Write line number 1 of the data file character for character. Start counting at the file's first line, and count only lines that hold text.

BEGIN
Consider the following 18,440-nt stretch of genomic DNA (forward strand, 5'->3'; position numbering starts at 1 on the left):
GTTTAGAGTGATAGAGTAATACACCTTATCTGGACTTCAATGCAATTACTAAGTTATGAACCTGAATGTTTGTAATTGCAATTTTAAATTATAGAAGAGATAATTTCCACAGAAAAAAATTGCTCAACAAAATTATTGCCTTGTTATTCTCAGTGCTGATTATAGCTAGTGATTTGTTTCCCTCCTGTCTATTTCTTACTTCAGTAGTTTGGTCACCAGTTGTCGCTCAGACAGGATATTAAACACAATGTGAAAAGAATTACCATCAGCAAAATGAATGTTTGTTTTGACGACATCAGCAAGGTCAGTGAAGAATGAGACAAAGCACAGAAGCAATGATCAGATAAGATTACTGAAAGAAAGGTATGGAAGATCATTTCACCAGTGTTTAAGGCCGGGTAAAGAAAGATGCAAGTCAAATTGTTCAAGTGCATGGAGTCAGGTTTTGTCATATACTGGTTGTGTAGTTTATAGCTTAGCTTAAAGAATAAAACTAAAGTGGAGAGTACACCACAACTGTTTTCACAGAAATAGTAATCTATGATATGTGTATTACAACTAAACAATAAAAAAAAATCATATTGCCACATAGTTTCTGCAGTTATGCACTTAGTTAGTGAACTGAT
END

Consider the following 18,440-nt stretch of genomic DNA (forward strand, 5'->3'; position numbering starts at 1 on the left):